It is true that Christ came to bring peace – peace between the believer and God, and peace among men. Yet the inevitable result of Christ’s coming is conflict – between Christ and the antichrist, between light and darkness, between Christ’s children and the Devil’s children. This conflict can occur even between members of the same family.
35 For I am come to set a man at variance against his father, and the daughter against her mother, and the daughter in law against her mother in law.
36 And a man’s foes shall be they of his own household.
37 He that loveth father or mother more than me is not worthy of me: and he that loveth son or daughter more than me is not worthy of me.
38 And he that taketh not his cross, and followeth after me, is not worthy of me.
“His cross” – the first mention of the cross is Matthew’s Gospel. The cross was an instrument of death and here symbolizes the necessity of total commitment – even unto death – on the part of Jesus’ disciples.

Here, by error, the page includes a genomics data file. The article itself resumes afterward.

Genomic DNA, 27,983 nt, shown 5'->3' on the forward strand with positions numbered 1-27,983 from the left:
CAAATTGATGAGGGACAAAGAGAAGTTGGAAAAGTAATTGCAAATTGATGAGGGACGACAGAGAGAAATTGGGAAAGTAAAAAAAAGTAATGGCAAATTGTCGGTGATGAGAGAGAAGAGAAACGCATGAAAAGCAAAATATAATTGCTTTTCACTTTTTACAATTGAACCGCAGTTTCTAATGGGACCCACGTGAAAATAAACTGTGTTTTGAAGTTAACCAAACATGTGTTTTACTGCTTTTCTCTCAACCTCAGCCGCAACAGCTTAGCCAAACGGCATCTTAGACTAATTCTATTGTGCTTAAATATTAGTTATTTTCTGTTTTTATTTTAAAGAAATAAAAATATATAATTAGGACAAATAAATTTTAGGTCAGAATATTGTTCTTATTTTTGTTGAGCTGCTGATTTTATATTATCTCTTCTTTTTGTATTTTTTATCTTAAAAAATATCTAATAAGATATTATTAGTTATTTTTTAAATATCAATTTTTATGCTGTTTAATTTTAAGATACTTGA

39 He that findeth his life shall lose it: and he that loseth his life for my sake shall find it.
40 He that receiveth you receiveth me, and he that receiveth me receiveth him that sent me.
10:40-42 – during times of persecution, hospitality was especially important and could be dangerous. So Jesus indicates that those who provide it and show kindness to God’s people will receive a reward.
41 He that receiveth a prophet in the name of a prophet shall receive a prophet’s reward; and he that receiveth a righteous man in the name of a righteous man shall receive a righteous man’s reward.